14.5 Recap

Although no one from the gym qualified for the next level, 2014 ended up being the most fun and rewarding Open season for nearly everyone involved.  Members were continually pushing themselves to new limits and they were discovering that the impossible is indeed possible.  What was perhaps the most exciting aspect of this Open was the newly introduced Intra-team competition.  Not only did members perform to boost their own positioning but several members were going above and beyond for the benefit of their team.  It was truly inspiring to watch.  Before a champion was crowned, we all had to endure 14.5.  Everyone on planet Earth knew that thrusters and burpees were the medicine of choice but what no one knew was how it was going to be dished out.  HQ threw a curve at everyone by making 14.5 task oriented...in this workout the clock could not save you.  You either finished or quit and for many, pure grit and determination was the deciding factor.  In 14.5, Teams Red and Green had the best score and the top individual performers were Aimee and P.  Green finally put up a good showing but it was too late...maybe this is a preview of what you can expect from that team all year long.  In the end, Team Red eeked out the win to be crowned Fittest Team in King of Prussia.  As the Intra-team competition seemed to be such a hit, we have some good news.  In an effort to continually build camaraderie and create an atmosphere that is built to breed success, we will be continuing the team competition through Festivus.  We will reserve time throughout the year for team competitions and we encourage everyone to attend to support their team, have fun, get fit and contribute to the amazing community that you help build on a daily basis. 

CrossFit KoP would also like to congratulate Cate Kelly for finishing within the top 200 masters in the country!  This is an amazing accomplishment and we wish her luck in the next stage of her competition to qualify for Carson!  


During 14.5, I heard several people mention something that I thought was worth discussing.  The comment uttered, while sizzling on the ground, was, "That was some awesome programming!"  This comment made me think to myself...is it?  There are many ways to skin a cat.  If you dissect 14.5, you may think thrusters have hip flexion followed by aggressive hip extension followed by a pushing movement overhead.  Burpees too have hip flexion and extension with a pushing movement in another direction.  Some many argue the movements are working many of the same muscle groups...is this bad or good?  In my opinion, the answer is yes.  CrossFit is defined as constantly varied functional movements executed at high intensity.  In 14.5, we all did exactly this and as such were wickedly successful.  I truly believe that people thought the programming was awesome but in reality, it was they themselves that were awesome.  For many, the high intensity aspect of CrossFit was realized for the first time and it left them laying in a puddle of sweat and tears.  Burpees and thrusters are not new.  Over the years, we have performed many workouts with both.  The world knew they were coming but the way people responded made this workout legendary.  Think to yourself if you did this workout in the middle of September would have gone as hard as you did during the Open...for many the answer is probably no.  This is what we should strive to change...a great deal of the power of programming comes from within each of us.  Is it the job of Aimee and I to avoid biasing and create programming that targets the weaknesses of many in the gym all while building a strong base.  That being said, many people ask myself or Aimee about programming and why we don't do strength work every single day in addition to the WOD...if you find yourself thinking this question, remember how you felt after 14.5 and ask yourself if you would have wanted to finish with a 5x5 max deadlift.  There are times when something like this may be appropriate but more often than not, INTENSITY is what will dictate your results, not VOLUME.  It is even possible to achieve the same level of exhaustion when working strength...we should all strive to feel how we did after 14.5 after EVERY workout..  If we do this consistently with everything we do, results are a fore-gone conclusion.  If you ever have any questions about this or would like to discuss more, we would love to chat with you.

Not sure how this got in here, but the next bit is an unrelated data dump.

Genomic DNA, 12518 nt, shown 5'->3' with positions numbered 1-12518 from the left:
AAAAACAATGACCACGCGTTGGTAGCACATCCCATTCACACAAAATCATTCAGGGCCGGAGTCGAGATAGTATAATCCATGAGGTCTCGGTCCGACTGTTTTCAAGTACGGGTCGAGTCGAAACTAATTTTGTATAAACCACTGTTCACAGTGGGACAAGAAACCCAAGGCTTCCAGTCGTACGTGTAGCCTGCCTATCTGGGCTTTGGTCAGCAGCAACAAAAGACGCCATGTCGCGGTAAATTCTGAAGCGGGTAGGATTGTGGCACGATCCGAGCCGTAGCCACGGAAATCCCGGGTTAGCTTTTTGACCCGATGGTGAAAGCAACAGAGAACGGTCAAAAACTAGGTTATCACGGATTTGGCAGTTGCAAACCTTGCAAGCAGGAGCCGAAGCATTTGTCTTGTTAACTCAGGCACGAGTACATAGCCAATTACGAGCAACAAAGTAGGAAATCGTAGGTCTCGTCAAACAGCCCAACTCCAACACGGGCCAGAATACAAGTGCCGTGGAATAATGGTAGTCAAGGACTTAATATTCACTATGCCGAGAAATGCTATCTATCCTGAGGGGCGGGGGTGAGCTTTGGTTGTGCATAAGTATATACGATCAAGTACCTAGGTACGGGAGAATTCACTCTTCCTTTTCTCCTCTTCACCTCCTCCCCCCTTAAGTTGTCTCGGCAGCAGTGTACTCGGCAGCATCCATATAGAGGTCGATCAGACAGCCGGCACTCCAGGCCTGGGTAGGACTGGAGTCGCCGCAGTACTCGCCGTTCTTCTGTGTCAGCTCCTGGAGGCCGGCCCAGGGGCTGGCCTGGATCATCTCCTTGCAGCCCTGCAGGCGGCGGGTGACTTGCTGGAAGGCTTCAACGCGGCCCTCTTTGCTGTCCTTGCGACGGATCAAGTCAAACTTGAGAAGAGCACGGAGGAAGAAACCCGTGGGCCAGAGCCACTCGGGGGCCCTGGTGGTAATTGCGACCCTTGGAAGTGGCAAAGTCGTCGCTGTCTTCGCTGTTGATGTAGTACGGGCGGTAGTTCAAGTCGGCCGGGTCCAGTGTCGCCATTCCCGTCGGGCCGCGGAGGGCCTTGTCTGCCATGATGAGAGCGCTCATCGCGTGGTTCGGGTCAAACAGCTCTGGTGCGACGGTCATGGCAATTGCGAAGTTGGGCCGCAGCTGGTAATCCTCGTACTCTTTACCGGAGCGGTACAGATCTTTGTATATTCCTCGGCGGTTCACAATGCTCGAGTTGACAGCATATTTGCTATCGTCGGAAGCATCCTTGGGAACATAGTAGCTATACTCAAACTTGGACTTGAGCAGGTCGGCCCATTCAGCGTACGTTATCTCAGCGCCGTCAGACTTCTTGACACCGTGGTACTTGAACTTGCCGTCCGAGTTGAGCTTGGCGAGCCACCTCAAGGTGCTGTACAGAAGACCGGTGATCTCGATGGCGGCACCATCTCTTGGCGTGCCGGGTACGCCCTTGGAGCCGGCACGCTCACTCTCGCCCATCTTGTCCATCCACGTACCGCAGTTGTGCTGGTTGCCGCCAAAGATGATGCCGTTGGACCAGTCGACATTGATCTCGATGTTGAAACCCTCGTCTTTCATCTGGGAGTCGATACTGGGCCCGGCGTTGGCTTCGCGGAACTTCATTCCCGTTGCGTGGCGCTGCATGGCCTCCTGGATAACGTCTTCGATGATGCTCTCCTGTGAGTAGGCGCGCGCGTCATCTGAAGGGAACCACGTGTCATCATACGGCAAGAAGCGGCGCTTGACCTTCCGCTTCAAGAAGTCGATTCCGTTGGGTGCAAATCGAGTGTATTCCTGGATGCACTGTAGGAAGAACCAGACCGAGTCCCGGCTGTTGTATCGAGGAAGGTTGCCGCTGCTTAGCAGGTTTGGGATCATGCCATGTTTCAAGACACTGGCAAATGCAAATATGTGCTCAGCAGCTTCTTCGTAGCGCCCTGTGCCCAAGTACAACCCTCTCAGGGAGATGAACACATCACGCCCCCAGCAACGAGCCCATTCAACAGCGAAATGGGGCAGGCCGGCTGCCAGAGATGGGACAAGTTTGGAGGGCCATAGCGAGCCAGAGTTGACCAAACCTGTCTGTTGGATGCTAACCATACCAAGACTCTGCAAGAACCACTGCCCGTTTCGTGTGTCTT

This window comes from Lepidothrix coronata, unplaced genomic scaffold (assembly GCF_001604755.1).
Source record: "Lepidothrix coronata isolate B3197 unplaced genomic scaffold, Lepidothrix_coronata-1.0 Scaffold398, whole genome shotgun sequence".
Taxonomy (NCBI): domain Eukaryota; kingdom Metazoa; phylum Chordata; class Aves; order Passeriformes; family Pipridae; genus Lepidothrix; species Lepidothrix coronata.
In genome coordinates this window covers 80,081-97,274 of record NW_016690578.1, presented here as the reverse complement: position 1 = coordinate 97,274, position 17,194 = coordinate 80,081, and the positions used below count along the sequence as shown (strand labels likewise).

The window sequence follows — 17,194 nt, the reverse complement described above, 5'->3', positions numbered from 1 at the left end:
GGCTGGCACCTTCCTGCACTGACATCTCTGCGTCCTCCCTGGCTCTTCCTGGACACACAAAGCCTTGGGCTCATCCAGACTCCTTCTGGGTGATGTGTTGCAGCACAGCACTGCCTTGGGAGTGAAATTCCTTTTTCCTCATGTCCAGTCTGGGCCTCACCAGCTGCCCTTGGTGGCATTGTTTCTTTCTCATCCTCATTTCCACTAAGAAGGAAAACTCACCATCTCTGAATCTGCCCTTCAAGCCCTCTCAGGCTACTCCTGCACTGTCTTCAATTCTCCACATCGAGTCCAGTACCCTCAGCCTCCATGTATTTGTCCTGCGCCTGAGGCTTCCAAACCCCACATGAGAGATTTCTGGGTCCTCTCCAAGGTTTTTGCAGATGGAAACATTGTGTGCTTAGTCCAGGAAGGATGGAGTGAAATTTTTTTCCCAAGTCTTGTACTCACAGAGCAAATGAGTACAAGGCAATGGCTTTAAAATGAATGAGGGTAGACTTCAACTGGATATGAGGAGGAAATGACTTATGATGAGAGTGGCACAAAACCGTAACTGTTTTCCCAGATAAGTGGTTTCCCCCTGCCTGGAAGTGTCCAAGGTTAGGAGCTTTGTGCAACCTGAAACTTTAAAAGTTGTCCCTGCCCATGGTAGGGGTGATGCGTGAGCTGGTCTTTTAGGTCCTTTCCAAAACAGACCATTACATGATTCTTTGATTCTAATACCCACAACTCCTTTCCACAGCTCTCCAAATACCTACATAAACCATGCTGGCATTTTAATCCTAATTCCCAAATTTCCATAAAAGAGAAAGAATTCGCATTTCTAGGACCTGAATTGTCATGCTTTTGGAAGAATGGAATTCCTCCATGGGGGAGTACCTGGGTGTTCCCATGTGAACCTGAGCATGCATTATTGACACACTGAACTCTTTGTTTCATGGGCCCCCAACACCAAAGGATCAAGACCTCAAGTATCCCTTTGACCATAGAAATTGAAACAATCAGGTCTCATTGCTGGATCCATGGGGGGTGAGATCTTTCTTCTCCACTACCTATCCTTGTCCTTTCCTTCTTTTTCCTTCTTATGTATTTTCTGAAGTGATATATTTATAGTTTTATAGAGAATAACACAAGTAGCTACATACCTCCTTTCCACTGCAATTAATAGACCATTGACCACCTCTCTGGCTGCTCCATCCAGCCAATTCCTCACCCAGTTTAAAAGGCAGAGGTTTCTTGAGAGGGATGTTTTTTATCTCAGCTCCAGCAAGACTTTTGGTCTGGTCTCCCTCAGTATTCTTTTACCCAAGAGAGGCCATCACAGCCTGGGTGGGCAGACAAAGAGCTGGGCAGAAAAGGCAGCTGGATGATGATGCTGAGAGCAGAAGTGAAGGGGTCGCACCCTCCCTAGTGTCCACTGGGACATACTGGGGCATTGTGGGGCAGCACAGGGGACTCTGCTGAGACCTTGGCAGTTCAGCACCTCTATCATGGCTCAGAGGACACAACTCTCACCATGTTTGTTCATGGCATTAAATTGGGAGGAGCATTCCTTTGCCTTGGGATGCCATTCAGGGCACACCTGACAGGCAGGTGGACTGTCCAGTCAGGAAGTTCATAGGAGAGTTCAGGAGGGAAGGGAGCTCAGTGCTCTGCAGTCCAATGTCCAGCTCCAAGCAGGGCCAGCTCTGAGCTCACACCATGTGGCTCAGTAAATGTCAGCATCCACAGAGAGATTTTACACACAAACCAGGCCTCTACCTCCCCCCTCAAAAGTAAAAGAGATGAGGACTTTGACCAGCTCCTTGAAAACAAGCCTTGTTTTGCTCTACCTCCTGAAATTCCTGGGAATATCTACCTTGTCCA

Results:Red Aimee 11:39 Tim P 18:07 Travis 22:24 Jen S 18:19 Ryan B 15:45 Shawna 38:31Steve Z 0 Jonathan 21:15 Balmer 0  SUM- 840 AVERAGE - 140 (Total = 657.5) 

Green Jason 20:24 KT 14:30 Pete W 14:43 Kwon 19:46 Wax 17:05 Mike S DNF Tracey 23:06 Gina 0 Jen Fugo 0 Sue K 0 SUM  840 AVERAGE - 140 (Total =587.59 )